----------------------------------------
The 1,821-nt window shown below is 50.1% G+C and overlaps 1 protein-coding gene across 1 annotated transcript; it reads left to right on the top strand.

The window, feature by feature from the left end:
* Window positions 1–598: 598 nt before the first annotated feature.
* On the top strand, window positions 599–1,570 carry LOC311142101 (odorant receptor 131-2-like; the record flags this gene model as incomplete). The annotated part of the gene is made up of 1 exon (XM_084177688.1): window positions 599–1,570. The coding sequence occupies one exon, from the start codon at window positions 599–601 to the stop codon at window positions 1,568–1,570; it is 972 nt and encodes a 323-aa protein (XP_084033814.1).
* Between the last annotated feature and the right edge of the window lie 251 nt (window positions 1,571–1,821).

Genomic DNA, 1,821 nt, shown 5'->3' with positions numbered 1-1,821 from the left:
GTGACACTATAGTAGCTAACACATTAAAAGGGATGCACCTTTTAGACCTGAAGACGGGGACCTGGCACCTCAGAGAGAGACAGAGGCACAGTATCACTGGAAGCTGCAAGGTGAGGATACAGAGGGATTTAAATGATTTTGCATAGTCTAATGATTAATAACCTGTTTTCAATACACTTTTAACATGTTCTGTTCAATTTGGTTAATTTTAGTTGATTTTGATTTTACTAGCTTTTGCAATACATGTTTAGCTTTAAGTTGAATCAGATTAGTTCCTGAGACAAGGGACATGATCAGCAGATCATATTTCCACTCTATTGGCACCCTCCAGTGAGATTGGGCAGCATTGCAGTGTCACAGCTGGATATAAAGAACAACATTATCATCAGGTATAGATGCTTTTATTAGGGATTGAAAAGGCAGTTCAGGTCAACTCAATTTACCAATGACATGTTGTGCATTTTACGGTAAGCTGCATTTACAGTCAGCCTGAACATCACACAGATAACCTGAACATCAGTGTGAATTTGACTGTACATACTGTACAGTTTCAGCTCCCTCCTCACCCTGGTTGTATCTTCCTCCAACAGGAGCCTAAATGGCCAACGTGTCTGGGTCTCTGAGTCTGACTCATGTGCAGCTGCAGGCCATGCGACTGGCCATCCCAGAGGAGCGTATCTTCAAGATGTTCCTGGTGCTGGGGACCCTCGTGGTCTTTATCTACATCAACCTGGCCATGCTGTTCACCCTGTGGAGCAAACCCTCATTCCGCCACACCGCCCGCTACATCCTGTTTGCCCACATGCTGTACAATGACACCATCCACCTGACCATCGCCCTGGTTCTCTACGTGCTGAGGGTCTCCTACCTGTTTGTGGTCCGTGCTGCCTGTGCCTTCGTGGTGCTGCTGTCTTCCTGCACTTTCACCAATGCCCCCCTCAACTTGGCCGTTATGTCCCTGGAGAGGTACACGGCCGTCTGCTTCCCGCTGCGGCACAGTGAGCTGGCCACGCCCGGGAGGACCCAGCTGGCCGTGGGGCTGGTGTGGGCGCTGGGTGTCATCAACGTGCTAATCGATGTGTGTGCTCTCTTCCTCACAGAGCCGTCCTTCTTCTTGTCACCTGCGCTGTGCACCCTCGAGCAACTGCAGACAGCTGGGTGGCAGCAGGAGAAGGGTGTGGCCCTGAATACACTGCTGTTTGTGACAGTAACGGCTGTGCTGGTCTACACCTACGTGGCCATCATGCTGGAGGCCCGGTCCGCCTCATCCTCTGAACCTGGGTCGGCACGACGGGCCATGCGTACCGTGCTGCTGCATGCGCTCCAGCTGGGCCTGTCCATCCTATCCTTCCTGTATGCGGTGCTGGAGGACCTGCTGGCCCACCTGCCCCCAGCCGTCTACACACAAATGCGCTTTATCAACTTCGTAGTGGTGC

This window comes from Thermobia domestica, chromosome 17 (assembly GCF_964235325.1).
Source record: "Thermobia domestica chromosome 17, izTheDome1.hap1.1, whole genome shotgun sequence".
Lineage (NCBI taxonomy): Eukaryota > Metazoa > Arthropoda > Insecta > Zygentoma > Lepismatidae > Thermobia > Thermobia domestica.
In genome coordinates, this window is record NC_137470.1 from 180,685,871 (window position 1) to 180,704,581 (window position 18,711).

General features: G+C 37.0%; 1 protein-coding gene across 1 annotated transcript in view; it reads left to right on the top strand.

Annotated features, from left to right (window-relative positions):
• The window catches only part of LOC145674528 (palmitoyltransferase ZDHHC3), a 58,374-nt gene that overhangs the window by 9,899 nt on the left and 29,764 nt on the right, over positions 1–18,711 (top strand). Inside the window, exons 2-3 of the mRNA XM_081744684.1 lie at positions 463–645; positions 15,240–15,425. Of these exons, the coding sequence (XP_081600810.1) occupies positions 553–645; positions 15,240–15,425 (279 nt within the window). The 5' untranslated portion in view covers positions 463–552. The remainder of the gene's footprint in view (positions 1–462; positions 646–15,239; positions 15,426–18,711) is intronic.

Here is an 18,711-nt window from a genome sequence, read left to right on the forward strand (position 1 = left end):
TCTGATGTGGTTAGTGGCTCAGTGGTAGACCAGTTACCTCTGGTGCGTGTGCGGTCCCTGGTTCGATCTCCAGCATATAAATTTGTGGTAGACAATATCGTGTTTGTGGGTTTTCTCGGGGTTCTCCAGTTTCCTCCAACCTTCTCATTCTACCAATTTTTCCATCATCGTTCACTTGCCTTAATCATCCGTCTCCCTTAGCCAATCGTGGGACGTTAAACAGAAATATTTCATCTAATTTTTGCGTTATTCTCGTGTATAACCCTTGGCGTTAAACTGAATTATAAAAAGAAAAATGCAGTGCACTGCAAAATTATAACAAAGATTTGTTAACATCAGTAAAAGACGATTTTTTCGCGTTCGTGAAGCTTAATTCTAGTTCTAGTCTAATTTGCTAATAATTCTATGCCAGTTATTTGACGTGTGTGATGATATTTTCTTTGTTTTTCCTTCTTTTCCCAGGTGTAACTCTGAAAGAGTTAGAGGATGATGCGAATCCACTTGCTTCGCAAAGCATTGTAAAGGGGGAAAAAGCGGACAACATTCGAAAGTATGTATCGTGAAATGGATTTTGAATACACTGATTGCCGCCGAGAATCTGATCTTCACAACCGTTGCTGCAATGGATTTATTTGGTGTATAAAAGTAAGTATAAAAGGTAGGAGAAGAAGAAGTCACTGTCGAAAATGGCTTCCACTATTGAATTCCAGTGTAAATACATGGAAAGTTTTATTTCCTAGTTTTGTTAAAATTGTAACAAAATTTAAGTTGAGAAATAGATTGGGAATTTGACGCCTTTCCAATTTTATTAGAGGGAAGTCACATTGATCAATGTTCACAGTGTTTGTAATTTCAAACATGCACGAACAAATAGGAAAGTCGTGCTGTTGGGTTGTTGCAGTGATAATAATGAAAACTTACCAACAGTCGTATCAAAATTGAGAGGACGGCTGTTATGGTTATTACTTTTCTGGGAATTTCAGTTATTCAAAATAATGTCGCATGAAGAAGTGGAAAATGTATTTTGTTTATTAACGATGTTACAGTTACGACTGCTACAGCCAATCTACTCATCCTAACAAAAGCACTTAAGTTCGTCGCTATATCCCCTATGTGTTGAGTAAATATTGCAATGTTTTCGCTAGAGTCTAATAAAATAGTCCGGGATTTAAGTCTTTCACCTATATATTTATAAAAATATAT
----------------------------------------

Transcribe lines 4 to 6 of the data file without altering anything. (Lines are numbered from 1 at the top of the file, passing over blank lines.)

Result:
* On the top strand, window positions 599–1,570 carry LOC311142101 (odorant receptor 131-2-like; the record flags this gene model as incomplete). The annotated part of the gene is made up of 1 exon (XM_084177688.1): window positions 599–1,570. The coding sequence occupies one exon, from the start codon at window positions 599–601 to the stop codon at window positions 1,568–1,570; it is 972 nt and encodes a 323-aa protein (XP_084033814.1).
* Between the last annotated feature and the right edge of the window lie 251 nt (window positions 1,571–1,821).

Genomic DNA, 1,821 nt, shown 5'->3' with positions numbered 1-1,821 from the left: